Hong Kong judge defers to arbitration in dismissing winding up petition

In a recent Court of First Instance case before Harris J, Southwest Pacific Bauxite (HK) Ltd (Company) sought to strike out a winding-up petition issued against it by Lasmos Ltd (Petitioner). The ground of insolvency relied on by the Petitioner was a statutory demand of US$259,700.48 (Debt), arising out of a management services agreement (MSA) between the Company and the Petitioner (Parties). The Company disputed the Debt.

The issue in this case was the impact of the arbitration clause in the MSA on the exercise of the court’s discretion to make a winding-up order.
Lasmos Ltd v Southwest Pacific Bauxite (HK) Ltd [2018] HKCFI 426

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Recent developments in India-related international arbitration

Herbert Smith Freehills has issued the latest edition of its Indian international arbitration e-bulletin. In this issue we will consider Indian court decisions, including the arbitrability of allegations of fraud and non-arbitrability of trust disputes by the Supreme Court. We have also considered various decisions in which the Delhi High court shows restraint in relation to interfering with offshore arbitrations, while also making decisions that demonstrate the observance of formalities by the court which could be construed as not pro-arbitration, including refusing to enforce an arbitration clause in an unsigned agreement. In other news, we consider the rise of institutional arbitration in India and India-related bilateral investment treaty news. Further, we discuss the imminent launch of a new edition of our Guide on India-Related Contracts Dispute Resolution.

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Hong Kong confirms IP rights are arbitrable

Hong Kong has now enacted amendments to its Arbitration Ordinance (Cap. 609), clarifying that disputes over intellectual property rights (IPRs) may be resolved by arbitration and that it is not contrary to Hong Kong public policy to enforce arbitral awards involving IPRs.

The bill effecting the amendments, Arbitration (Amendment) Bill 2016 (Bill), was first introduced in December 2016 and was passed in substantially the same form on 14 June 2017. For more detail, see our previous blog post containing a summary of the main provisions of the Bill here. The amendments are due to come into operation on 1 October 2017.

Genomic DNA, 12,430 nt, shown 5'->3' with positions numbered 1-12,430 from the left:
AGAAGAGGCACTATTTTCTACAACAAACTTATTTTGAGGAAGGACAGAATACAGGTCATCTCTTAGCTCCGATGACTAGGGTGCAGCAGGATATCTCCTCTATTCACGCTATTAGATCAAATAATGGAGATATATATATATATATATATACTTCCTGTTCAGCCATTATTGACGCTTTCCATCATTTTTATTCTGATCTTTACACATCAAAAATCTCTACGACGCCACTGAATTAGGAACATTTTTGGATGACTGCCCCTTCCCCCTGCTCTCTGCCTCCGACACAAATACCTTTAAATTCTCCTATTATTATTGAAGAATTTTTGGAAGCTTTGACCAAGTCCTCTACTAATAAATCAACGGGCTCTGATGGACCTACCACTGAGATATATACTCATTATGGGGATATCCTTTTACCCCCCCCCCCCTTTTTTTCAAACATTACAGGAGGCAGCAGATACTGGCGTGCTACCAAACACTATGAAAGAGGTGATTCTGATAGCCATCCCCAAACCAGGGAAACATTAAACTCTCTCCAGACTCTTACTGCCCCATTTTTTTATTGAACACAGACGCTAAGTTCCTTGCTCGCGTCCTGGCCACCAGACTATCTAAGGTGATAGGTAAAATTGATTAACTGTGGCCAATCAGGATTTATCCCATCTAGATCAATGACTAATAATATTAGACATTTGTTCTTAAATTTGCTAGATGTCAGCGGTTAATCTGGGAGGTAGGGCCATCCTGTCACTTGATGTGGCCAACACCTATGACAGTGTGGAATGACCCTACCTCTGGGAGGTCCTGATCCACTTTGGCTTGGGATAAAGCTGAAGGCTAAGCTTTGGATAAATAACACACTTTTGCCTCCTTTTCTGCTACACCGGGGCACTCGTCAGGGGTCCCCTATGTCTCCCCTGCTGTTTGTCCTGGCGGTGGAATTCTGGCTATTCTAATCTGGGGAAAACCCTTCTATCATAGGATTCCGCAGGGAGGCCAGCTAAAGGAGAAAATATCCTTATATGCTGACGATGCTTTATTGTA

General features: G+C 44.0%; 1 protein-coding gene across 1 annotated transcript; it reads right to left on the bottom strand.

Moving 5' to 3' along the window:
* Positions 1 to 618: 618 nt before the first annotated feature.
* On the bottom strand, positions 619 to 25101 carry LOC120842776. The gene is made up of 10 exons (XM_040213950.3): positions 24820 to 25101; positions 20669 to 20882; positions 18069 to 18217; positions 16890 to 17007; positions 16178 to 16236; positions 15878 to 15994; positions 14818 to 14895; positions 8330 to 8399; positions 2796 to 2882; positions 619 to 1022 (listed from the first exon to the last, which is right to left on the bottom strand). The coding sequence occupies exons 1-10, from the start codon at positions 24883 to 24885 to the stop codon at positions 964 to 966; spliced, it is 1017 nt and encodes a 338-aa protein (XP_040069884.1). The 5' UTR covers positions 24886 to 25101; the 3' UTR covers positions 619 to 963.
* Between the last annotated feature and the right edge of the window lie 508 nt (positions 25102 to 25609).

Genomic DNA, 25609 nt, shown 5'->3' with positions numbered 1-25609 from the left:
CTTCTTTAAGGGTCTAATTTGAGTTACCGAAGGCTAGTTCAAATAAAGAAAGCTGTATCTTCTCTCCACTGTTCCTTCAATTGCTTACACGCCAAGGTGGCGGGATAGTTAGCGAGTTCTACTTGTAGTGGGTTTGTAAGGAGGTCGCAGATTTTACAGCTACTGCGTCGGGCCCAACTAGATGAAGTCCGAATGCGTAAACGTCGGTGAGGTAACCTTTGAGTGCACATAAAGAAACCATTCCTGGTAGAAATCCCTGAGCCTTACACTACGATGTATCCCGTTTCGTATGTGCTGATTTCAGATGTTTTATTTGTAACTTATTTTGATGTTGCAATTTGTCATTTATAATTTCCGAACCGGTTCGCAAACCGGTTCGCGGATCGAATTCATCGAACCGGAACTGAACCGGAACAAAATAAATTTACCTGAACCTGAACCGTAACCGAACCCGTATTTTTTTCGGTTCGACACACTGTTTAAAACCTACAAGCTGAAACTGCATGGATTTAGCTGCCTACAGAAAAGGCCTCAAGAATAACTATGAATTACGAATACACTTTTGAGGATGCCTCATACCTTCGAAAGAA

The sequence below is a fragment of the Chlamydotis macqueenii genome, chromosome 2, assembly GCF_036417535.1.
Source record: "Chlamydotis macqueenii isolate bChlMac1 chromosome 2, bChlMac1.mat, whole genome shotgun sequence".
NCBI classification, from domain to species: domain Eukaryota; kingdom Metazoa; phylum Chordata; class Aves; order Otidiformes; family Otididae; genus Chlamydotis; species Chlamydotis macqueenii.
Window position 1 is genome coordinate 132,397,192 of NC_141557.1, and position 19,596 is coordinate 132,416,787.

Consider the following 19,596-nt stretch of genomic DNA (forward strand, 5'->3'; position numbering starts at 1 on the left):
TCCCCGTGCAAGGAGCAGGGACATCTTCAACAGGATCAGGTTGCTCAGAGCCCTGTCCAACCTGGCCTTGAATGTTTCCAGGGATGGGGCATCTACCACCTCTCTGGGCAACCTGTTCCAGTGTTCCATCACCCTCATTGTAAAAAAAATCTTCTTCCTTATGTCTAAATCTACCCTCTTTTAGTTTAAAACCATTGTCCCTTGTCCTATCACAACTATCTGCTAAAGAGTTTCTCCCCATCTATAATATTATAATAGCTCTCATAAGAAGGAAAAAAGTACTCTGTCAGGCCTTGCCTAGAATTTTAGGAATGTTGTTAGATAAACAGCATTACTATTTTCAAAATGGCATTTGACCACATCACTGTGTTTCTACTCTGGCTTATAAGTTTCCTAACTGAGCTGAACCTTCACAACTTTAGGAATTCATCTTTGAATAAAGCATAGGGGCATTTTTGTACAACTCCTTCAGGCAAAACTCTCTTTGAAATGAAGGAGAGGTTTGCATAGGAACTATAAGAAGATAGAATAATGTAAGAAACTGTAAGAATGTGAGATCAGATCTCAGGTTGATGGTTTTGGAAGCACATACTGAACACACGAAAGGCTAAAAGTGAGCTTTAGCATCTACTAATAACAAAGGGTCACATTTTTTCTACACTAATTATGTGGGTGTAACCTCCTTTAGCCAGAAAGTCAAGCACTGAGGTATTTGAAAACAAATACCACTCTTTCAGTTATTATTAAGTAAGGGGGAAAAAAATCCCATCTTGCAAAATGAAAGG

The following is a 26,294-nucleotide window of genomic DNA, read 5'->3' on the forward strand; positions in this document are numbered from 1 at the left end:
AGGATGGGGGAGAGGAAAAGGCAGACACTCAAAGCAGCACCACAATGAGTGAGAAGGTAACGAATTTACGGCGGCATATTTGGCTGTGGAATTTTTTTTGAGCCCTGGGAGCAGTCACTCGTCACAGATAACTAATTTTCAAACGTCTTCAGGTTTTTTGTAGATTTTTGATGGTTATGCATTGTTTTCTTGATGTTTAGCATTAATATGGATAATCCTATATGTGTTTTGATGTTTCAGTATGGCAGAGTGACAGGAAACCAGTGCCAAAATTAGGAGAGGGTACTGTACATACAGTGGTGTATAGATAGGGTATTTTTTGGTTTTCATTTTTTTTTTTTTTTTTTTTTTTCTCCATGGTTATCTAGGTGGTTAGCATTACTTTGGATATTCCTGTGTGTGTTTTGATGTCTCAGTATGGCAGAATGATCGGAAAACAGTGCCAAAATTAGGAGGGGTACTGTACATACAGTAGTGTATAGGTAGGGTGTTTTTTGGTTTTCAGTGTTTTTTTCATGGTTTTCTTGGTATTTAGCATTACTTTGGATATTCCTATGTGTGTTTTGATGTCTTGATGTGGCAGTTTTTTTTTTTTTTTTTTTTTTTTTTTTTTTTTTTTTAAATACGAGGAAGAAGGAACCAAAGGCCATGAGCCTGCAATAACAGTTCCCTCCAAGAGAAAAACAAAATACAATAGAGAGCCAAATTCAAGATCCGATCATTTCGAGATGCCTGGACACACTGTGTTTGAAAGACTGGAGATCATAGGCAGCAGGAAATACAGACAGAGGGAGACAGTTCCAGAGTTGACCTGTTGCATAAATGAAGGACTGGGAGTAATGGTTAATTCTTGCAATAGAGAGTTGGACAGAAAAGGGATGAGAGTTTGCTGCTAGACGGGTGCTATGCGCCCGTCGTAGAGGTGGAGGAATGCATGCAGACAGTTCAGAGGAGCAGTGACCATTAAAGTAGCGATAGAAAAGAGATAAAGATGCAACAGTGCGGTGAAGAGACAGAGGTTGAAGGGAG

This is a positive development that should progress the Hong Kong Government's stated aim of achieving an edge over other jurisdictions in the Asia-Pacific region as a venue for settling IPR disputes.

Arbitrability of fraud in India

The decision of the Indian Supreme Court in Swiss Timing Limited v Organising Committee, 2010 Olympic Games, Delhi[1] ("Swiss Timing") last year seemingly settled the legal position on whether claims involving allegations of fraud are arbitrable in India. The Supreme Court in Swiss Timing overruled the previous leading Supreme Court authority, N Radhakrishnan v Maestro Engineering[2] ("Radhakrishnan"), to hold that fraud allegations are capable of being adjudicated by arbitral tribunals. However, a number of recent Indian High Court decisions have taken apparently conflicting approaches to the issue and have raised questions on the authority of Swiss Timing to effectively overrule Radhakrishnan. The vexed question of arbitrability of fraud has thus been brought back to the forefront of Indian arbitration law.

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Singapore Court of Appeal provides guidance on applications to stay proceedings in favour of arbitration and scope of arbitrability

In Tomolugen Holdings Ltd and another v Silica Investors Ltd and other appeals [2015] SGCA 57, a distinguished panel of the Singapore Court of Appeal considered an application to stay court proceedings in favour of arbitration under section 6 of the Singapore International Arbitration Act ("IAA"). They confirmed the appropriate standard of review to be adopted in respect of the existence and scope of the arbitration agreement as a prima facie standard.  The Court of Appeal also provided guidance on determining whether the subject matter of a claim is arbitrable or not, holding that minority shareholder claims under s.216 of the Companies Act (Cap 50, 2006) are arbitrable.  Finally, the Court of Appeal demonstrated flexibility in exercising its case management powers to regulate the conduct of court proceedings involving multiple parties, not all of whom are party to the arbitration agreement.

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